Cool one’s heels is an idiom that has been in use for hundreds of years. We will examine the meaning of the idiomatic phrase cool one’s heels, where it came from, and some examples of its use in sentences.
To cool one’s heels means to wait or be kept waiting, especially if someone is kept waiting because the one who is making that person wait wants to be rude or to snub the person who is waiting. The idiom cool one’s heels has been in use for a surprisingly long time, at least since the 1600s. The idea is that when one walks, his feet get hot. When one is still, his feet cool off. Related phrases are cools one’s heels, cooled one’s heels, cooling one’s heels.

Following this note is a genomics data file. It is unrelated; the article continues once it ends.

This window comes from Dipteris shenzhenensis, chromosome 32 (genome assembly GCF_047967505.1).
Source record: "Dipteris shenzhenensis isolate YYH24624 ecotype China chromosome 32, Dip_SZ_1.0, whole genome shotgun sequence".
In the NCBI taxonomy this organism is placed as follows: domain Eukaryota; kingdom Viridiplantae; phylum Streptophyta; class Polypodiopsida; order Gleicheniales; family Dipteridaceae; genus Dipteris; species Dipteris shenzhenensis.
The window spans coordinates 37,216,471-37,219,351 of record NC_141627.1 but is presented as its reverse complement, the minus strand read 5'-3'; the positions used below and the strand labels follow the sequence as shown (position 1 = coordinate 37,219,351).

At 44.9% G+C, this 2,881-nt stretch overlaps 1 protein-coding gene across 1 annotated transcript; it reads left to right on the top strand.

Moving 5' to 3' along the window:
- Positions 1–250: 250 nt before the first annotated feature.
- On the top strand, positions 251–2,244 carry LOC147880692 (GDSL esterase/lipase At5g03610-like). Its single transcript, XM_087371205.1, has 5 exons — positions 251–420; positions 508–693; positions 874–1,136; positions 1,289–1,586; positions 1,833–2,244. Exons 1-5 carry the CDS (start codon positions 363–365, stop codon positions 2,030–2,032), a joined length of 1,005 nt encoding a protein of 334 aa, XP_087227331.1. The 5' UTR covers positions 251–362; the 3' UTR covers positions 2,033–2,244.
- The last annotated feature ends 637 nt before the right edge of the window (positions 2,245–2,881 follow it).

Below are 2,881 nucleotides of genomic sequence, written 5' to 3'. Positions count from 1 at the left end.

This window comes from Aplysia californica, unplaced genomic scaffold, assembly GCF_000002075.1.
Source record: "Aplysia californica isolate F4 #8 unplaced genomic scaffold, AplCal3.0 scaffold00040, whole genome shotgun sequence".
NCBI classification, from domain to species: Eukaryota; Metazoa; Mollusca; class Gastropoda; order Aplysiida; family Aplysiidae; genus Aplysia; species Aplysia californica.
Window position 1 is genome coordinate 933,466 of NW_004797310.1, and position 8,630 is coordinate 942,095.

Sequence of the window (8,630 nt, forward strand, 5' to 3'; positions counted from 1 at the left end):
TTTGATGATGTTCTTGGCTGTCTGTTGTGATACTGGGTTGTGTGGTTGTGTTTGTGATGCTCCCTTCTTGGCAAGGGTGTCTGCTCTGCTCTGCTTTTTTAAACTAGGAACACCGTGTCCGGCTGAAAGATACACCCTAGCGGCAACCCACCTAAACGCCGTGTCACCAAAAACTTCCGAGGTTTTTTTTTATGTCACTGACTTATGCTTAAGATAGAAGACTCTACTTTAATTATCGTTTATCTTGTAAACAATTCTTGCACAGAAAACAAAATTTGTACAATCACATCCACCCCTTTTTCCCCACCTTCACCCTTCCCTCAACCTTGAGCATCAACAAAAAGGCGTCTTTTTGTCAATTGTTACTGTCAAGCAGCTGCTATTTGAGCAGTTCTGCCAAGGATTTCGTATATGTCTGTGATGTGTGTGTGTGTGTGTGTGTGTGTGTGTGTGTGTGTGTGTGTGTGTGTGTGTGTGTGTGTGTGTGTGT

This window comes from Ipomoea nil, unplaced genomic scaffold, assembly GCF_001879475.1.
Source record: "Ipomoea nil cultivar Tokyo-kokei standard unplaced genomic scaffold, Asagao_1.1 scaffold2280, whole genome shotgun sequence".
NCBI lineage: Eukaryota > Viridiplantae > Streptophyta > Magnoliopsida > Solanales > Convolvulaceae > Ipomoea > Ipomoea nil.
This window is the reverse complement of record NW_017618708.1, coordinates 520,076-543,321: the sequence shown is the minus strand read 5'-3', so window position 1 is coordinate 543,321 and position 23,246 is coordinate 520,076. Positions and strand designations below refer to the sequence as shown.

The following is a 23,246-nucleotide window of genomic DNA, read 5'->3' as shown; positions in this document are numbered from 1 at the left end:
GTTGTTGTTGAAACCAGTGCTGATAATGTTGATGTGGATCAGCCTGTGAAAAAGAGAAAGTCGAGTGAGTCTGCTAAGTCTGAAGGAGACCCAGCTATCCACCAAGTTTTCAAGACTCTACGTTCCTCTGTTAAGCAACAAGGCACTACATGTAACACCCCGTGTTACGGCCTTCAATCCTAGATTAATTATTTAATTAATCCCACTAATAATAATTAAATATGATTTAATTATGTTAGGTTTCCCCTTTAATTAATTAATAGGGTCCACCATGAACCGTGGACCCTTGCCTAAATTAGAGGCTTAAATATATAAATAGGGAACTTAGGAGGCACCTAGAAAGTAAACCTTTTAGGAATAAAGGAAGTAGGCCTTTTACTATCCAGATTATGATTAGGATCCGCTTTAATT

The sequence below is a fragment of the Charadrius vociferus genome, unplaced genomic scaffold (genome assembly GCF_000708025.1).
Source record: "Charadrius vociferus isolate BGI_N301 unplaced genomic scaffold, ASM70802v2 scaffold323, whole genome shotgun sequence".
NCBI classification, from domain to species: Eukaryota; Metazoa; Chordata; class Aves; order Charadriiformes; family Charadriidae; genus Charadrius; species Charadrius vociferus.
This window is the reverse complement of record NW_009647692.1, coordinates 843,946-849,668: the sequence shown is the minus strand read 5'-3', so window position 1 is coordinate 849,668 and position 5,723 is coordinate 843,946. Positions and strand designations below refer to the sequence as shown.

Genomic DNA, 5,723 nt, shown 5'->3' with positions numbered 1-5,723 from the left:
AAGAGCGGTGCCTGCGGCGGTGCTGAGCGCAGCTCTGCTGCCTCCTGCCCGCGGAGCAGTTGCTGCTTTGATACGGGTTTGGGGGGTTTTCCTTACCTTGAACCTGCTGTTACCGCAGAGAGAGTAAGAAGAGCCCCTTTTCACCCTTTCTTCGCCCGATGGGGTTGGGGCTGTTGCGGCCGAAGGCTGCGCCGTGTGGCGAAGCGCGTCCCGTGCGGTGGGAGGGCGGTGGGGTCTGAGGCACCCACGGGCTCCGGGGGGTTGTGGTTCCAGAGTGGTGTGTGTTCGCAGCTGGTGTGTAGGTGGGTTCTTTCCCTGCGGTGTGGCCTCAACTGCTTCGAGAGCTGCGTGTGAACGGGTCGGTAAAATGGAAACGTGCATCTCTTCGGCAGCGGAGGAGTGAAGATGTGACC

For those of you who were looking forward to Godzilla and King Kong finally clashing in the MonsterVerse next spring, you’ll have to cool your heels. (CinemaBlend Magazine)
It’s a question that’s baffled many a traveler: Why can you get an accurate picture of the traffic you’ll face on the way to the airport, yet you have no idea how long you’ll cool your heels in line at security? (Condé Nast Traveler Magazine)
I sat and cooled my heels for three hours and then was sent home. (The Dallas Morning News)
My questions spilled forth, as I cooled my heels in the White House briefing room waiting for a briefing that was eventually postponed. (The Christian Science Monitor)